The Rutgers Scarlet Knights are not winning over the highest-rated prospects in the recruiting territory known as the “state of Rutgers” — and that’s okay.
I know recruiting victories for elite players generally go hand-in-hand with on-field success, but that’s just not what Rutgers has been at its peak, when the Knights were lighting the Empire State Building scarlet, or what the program will be in the very near future.
The Scarlet Knights’ greatest conquest, their 2006 season, did not come on the backs of highly-touted future superstars. While there’s no denying the talent of that team, as many of those players have experienced continued success in the NFL, stars Brian Leonard, Ray Rice, Tiquan Underwood, Eric Foster and Courtney Greene did not arrive in Piscataway as saviors of a program desperate for an awakening.
However, that is ultimately what they will be remembered as.
Riding high off their rebirth, Rutgers actually did haul in some top recruits in the following seasons. Five-star future first-round draft pick Anthony Davis, who hailed from nearby Piscataway High School, was the first. The next class featured another highly-ranked offensive lineman, Art Forst, and the 2009 group was highlighted by what was expected to be Rutgers’ greatest recruiting victory ever: QB Tom Savage.
In 2011, RU nabbed the state’s top prospect in RB Savon Huggins, who was dubbed by some as Rice 2.0. However, for all of the hype, these high-profile recruiting wins did not leverage the Knights’ 11-win 2006 season into greater success, let alone match it. While Rutgers did not take a big step back, as three consecutive bowl games following 2006 was instrumental in landing an invite to the Big Ten, recruiting wins brought RU some good prospects, but nothing tangible like BCS bowl games or conference titles.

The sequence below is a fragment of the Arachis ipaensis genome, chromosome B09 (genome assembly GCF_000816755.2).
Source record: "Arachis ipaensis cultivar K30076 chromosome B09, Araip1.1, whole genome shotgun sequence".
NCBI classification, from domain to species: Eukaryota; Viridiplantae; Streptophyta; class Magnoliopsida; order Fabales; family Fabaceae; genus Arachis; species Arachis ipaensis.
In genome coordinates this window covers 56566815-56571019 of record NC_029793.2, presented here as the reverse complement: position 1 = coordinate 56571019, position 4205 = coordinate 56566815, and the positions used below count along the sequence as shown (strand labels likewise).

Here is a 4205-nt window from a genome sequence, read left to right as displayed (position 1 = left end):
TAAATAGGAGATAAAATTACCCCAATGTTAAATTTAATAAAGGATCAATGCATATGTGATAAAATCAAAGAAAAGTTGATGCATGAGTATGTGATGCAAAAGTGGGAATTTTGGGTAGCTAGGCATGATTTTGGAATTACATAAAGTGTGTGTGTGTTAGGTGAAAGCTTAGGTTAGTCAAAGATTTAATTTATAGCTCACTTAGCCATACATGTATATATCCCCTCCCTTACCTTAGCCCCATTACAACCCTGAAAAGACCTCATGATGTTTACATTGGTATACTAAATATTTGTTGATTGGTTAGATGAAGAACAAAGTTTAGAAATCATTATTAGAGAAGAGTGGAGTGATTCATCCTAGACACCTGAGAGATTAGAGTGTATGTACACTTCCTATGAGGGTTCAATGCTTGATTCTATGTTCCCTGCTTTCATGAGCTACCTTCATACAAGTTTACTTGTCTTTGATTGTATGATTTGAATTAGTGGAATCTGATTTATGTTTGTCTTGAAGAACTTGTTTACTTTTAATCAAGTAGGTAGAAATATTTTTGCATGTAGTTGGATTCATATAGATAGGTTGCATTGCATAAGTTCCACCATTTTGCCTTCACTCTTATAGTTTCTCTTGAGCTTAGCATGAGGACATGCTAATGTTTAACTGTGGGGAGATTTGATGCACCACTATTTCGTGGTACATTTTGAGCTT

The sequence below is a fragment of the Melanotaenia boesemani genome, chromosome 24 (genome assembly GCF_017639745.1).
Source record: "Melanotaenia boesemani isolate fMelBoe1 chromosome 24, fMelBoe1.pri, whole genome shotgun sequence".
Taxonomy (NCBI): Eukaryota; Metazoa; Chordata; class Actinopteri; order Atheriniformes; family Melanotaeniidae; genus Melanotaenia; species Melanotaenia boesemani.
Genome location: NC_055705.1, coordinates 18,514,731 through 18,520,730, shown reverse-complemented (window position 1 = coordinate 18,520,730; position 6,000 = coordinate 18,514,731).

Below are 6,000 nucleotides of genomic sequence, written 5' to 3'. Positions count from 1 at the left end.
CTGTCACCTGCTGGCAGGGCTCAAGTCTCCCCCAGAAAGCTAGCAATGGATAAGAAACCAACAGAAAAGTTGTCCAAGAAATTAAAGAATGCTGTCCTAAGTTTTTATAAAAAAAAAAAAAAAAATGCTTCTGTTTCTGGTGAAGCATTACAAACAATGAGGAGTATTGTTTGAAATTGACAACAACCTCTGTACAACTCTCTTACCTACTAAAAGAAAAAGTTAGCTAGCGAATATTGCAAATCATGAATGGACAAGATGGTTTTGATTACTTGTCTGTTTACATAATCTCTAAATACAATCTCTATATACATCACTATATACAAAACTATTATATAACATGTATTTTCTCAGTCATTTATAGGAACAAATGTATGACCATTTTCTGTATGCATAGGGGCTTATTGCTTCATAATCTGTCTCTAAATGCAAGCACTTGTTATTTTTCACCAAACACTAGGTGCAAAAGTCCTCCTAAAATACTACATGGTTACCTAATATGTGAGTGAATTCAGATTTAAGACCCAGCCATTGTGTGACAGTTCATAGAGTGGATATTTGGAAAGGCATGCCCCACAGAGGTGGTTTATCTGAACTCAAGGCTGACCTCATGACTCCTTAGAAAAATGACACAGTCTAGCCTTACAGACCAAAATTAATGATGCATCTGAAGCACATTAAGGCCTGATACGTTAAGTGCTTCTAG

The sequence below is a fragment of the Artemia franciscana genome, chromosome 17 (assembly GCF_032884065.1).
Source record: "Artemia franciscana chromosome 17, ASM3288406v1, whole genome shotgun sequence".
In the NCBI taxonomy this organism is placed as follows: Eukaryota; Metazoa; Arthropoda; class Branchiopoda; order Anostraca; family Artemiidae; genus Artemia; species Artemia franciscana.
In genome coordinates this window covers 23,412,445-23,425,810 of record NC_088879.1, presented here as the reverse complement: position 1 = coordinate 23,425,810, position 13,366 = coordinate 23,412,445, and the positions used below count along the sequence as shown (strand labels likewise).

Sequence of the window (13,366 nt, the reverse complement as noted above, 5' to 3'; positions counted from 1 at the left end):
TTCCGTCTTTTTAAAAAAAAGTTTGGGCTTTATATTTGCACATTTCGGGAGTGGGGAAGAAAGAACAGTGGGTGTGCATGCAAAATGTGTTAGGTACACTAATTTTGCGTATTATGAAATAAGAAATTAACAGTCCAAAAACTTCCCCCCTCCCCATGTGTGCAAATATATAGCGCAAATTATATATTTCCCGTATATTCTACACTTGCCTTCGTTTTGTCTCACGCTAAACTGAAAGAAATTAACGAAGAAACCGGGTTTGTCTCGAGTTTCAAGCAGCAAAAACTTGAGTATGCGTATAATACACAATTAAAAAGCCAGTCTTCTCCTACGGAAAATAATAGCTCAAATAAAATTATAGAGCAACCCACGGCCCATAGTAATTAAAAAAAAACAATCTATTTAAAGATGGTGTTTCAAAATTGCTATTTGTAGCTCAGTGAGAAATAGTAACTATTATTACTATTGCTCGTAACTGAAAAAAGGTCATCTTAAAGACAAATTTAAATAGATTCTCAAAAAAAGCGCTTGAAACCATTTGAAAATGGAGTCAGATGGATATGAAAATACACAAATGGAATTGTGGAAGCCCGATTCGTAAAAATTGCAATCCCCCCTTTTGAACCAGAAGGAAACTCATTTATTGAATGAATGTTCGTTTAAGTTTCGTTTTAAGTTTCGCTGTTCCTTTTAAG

All the flack the program received last year for its string of de-commitments cannot be placed solely on head coach Kyle Flood, as Rutgers’ administration has been a monthly nightmare the past couple years. However, Flood’s seat should still be hot. Winning over the region’s top-rated recruits is a battle Rutgers is just not fit for right now, but if the coaching staff is not getting the most collegiate-ready players, their attention to player development needs a bit more focus.
The imprint left by Flood’s predecessor, Greg Schiano, is gone — this is now Flood’s program. No one is expecting the Scarlet Knights to take the Big Ten by storm and win a conference championship in year one, but the coach needs to demonstrate that he is getting the most out of what he has on his roster, most notably with players like QB Gary Nova, who has never seemed to progress after promising early play.
Schiano may have been knocked for being a mediocre game coach, but there was no denying his ability to find diamonds in the rough and mold them into stars. If Flood can’t do the same, his tenure as Rutgers’ head man should be over soon.
Philip Nelson made the decision to leave the Minnesota Golden Gophers this offseason and transfer to join the Rutgers Scarlet Knights. However, Nelson will never get a chance to take a snap for Rutgers as the school has dismissed him from the football program after an incident that has left one young man in critical condition. While the investigation is still ongoing, it was the right call for Rutgers to cut Nelson loose.
Nelson has been formally charged with one count of first-degree assault and one count of third-degree assault for allegedly kicking 24-year-old Isaac Kolstad in the head during a fight in downtown Mankato, Minnesota. After another unidentified man had knocked Kolstad to the ground, surveillance video shows Nelson delivering at least one kick to the left side of Kolstad’s head, leaving the former linebacker at Minnesota State in critical condition with a severe head injury.
While Nelson and his legal team will argue in court that it was not Nelson who delivered the debilitating blow but the other, unidentified man, Rutgers could not afford to stand around and wait to see how the legal proceedings went in this case. Too often, the Scarlet Knights have been in the media for the wrong reasons. Whether it’s a public relations blunder or player abuse from a coach, Rutgers has found themselves with a poor public image.
That makes their decisive action with Nelson in this instance a refreshing change of pace. While Nelson will have his day in court to decide the legal ramifications of his actions, the fact remains that he attacked a man lying on the ground with a kick to the head. That isn’t someone who deserves the opportunity to play college football and Rutgers has come out on the correct side of this issue with Nelson’s dismissal.